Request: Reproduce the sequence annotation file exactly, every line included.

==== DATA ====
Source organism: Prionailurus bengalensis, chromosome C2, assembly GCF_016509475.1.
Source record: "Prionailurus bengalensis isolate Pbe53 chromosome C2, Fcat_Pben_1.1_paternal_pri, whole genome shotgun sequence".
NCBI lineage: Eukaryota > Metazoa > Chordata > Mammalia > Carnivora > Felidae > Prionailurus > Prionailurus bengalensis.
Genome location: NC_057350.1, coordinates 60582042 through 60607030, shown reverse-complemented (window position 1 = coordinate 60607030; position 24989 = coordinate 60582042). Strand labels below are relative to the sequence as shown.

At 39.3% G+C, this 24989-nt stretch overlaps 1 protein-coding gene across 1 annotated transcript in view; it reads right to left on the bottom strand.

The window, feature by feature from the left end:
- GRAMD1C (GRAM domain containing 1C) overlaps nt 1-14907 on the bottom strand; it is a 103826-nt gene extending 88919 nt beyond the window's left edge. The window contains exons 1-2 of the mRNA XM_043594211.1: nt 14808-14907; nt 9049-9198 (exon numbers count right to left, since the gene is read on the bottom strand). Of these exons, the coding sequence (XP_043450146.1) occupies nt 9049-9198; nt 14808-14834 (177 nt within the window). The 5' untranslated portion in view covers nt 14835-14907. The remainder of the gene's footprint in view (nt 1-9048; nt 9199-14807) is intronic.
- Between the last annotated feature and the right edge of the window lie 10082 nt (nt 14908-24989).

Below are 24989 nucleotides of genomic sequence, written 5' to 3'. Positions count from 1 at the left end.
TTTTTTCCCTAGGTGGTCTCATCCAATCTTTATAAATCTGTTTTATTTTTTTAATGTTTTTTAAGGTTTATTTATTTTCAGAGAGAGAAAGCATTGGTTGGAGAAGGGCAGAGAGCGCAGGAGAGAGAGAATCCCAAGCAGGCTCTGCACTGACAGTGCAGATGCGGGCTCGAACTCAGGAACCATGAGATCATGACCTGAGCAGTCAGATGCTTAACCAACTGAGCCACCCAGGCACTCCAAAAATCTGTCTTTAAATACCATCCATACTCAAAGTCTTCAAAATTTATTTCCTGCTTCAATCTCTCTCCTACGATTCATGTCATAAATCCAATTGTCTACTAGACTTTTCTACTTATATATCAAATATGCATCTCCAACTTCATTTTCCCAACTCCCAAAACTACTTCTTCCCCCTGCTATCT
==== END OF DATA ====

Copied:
Source organism: Prionailurus bengalensis, chromosome C2, assembly GCF_016509475.1.
Source record: "Prionailurus bengalensis isolate Pbe53 chromosome C2, Fcat_Pben_1.1_paternal_pri, whole genome shotgun sequence".
NCBI lineage: Eukaryota > Metazoa > Chordata > Mammalia > Carnivora > Felidae > Prionailurus > Prionailurus bengalensis.
Genome location: NC_057350.1, coordinates 60582042 through 60607030, shown reverse-complemented (window position 1 = coordinate 60607030; position 24989 = coordinate 60582042). Strand labels below are relative to the sequence as shown.

At 39.3% G+C, this 24989-nt stretch overlaps 1 protein-coding gene across 1 annotated transcript in view; it reads right to left on the bottom strand.

The window, feature by feature from the left end:
- GRAMD1C (GRAM domain containing 1C) overlaps nt 1-14907 on the bottom strand; it is a 103826-nt gene extending 88919 nt beyond the window's left edge. The window contains exons 1-2 of the mRNA XM_043594211.1: nt 14808-14907; nt 9049-9198 (exon numbers count right to left, since the gene is read on the bottom strand). Of these exons, the coding sequence (XP_043450146.1) occupies nt 9049-9198; nt 14808-14834 (177 nt within the window). The 5' untranslated portion in view covers nt 14835-14907. The remainder of the gene's footprint in view (nt 1-9048; nt 9199-14807) is intronic.
- Between the last annotated feature and the right edge of the window lie 10082 nt (nt 14908-24989).

Below are 24989 nucleotides of genomic sequence, written 5' to 3'. Positions count from 1 at the left end.
TTTTTTCCCTAGGTGGTCTCATCCAATCTTTATAAATCTGTTTTATTTTTTTAATGTTTTTTAAGGTTTATTTATTTTCAGAGAGAGAAAGCATTGGTTGGAGAAGGGCAGAGAGCGCAGGAGAGAGAGAATCCCAAGCAGGCTCTGCACTGACAGTGCAGATGCGGGCTCGAACTCAGGAACCATGAGATCATGACCTGAGCAGTCAGATGCTTAACCAACTGAGCCACCCAGGCACTCCAAAAATCTGTCTTTAAATACCATCCATACTCAAAGTCTTCAAAATTTATTTCCTGCTTCAATCTCTCTCCTACGATTCATGTCATAAATCCAATTGTCTACTAGACTTTTCTACTTATATATCAAATATGCATCTCCAACTTCATTTTCCCAACTCCCAAAACTACTTCTTCCCCCTGCTATCT